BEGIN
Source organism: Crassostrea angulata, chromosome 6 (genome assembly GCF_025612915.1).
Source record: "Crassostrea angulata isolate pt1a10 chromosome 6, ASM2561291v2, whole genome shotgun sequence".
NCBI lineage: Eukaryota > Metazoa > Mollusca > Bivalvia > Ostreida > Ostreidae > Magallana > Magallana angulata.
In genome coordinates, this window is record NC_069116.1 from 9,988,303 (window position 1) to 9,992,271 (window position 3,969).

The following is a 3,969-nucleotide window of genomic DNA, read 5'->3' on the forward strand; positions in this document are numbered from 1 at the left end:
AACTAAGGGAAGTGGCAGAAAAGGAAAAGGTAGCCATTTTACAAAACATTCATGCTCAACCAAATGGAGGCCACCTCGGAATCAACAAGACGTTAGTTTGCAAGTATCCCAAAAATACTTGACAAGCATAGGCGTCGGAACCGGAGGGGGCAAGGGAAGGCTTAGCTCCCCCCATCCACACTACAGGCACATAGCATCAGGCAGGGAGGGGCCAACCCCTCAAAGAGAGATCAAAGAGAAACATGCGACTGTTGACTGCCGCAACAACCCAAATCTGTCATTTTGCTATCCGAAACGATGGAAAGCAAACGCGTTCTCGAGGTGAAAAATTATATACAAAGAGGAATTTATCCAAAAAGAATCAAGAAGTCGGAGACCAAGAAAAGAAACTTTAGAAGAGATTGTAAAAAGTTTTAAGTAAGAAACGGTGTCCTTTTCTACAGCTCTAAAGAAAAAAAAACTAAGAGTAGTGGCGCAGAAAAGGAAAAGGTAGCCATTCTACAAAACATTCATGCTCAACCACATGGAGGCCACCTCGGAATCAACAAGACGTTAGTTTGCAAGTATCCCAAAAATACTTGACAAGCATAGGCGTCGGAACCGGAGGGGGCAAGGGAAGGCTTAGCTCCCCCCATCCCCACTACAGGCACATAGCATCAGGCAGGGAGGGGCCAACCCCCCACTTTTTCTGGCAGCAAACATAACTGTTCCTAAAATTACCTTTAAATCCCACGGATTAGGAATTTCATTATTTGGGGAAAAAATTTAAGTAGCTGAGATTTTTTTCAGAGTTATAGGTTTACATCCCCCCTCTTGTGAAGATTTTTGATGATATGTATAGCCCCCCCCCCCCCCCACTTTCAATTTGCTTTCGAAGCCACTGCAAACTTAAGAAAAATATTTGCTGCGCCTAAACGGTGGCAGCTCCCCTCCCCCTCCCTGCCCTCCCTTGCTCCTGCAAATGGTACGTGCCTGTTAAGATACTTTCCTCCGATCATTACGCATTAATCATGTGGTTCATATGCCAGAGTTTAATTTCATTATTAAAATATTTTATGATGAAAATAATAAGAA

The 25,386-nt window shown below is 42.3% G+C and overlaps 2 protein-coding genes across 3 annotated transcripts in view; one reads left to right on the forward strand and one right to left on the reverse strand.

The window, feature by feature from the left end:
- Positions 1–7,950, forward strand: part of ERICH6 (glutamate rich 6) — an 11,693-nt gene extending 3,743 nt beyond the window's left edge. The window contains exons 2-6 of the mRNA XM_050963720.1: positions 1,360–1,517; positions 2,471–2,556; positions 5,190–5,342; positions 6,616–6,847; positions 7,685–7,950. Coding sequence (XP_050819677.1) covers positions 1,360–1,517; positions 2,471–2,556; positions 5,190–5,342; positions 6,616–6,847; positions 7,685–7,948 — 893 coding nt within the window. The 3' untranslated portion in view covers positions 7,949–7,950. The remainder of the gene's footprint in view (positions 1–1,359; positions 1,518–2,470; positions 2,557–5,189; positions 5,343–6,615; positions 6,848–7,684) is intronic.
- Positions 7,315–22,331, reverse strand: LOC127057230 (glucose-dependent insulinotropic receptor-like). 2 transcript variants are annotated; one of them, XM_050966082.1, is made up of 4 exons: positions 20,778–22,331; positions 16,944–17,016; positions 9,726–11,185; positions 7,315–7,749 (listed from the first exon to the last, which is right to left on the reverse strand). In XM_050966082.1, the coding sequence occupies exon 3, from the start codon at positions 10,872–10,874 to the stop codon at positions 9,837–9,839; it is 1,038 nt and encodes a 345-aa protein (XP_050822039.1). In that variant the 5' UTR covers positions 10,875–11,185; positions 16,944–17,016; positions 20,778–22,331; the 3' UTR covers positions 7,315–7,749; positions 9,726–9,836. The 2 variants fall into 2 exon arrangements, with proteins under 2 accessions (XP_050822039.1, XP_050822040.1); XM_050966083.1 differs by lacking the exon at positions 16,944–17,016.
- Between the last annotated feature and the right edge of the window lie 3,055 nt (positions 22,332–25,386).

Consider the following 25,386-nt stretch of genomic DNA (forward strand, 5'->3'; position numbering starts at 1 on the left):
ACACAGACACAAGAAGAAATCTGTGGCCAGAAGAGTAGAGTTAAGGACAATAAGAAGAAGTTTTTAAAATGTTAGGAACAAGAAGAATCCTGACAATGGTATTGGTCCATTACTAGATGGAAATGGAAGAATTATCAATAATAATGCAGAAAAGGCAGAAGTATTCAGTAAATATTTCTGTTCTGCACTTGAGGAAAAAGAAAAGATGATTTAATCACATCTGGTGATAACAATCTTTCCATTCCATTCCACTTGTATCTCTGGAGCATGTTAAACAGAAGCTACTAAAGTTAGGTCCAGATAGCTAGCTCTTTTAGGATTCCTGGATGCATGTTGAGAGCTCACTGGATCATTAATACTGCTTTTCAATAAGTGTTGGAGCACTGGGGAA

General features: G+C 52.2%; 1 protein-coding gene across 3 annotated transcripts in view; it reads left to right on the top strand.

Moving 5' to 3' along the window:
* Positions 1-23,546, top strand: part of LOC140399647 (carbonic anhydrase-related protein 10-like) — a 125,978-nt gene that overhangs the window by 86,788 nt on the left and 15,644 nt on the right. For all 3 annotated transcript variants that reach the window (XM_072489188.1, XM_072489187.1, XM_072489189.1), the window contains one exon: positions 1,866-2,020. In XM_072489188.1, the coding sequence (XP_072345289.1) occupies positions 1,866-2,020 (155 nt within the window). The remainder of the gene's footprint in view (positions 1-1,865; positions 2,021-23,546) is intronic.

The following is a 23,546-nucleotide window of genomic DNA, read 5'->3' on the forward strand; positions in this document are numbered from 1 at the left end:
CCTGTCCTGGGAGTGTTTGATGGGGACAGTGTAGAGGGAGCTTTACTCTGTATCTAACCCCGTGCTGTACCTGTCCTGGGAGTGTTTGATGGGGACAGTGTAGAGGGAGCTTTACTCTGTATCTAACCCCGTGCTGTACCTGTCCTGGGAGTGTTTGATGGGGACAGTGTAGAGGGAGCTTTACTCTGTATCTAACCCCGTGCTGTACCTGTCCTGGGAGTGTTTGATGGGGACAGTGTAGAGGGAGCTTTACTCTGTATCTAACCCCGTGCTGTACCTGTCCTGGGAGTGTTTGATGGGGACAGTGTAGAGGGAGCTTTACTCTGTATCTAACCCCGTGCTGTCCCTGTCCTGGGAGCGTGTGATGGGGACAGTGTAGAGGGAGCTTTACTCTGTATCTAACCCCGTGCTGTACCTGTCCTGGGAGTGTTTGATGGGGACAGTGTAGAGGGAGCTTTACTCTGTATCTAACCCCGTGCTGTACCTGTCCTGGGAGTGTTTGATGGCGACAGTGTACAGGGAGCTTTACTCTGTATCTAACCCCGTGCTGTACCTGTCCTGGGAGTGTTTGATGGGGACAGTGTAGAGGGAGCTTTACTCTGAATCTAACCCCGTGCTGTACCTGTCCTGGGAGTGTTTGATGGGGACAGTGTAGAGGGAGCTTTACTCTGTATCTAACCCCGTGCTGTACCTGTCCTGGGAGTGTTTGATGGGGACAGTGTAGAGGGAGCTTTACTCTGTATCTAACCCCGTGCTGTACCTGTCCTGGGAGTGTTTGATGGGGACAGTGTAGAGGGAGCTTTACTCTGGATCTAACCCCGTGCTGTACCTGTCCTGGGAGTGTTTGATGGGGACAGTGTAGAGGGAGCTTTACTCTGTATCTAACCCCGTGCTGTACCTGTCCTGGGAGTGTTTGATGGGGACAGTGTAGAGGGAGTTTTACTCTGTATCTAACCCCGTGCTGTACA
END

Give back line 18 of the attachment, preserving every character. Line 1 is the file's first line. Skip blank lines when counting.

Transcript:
CCTGTCCTGGGAGTGTTTGATGGGGACAGTGTAGAGGGAGCTTTACTCTGTATCTAACCCCGTGCTGTACCTGTCCTGGGAGTGTTTGATGGGGACAGTGTAGAGGGAGCTTTACTCTGTATCTAACCCCGTGCTGTACCTGTCCTGGGAGTGTTTGATGGGGACAGTGTAGAGGGAGCTTTACTCTGTATCTAACCCCGTGCTGTACCTGTCCTGGGAGTGTTTGATGGGGACAGTGTAGAGGGAGCTTTACTCTGTATCTAACCCCGTGCTGTACCTGTCCTGGGAGTGTTTGATGGGGACAGTGTAGAGGGAGCTTTACTCTGTATCTAACCCCGTGCTGTCCCTGTCCTGGGAGCGTGTGATGGGGACAGTGTAGAGGGAGCTTTACTCTGTATCTAACCCCGTGCTGTACCTGTCCTGGGAGTGTTTGATGGGGACAGTGTAGAGGGAGCTTTACTCTGTATCTAACCCCGTGCTGTACCTGTCCTGGGAGTGTTTGATGGCGACAGTGTACAGGGAGCTTTACTCTGTATCTAACCCCGTGCTGTACCTGTCCTGGGAGTGTTTGATGGGGACAGTGTAGAGGGAGCTTTACTCTGAATCTAACCCCGTGCTGTACCTGTCCTGGGAGTGTTTGATGGGGACAGTGTAGAGGGAGCTTTACTCTGTATCTAACCCCGTGCTGTACCTGTCCTGGGAGTGTTTGATGGGGACAGTGTAGAGGGAGCTTTACTCTGTATCTAACCCCGTGCTGTACCTGTCCTGGGAGTGTTTGATGGGGACAGTGTAGAGGGAGCTTTACTCTGGATCTAACCCCGTGCTGTACCTGTCCTGGGAGTGTTTGATGGGGACAGTGTAGAGGGAGCTTTACTCTGTATCTAACCCCGTGCTGTACCTGTCCTGGGAGTGTTTGATGGGGACAGTGTAGAGGGAGTTTTACTCTGTATCTAACCCCGTGCTGTACA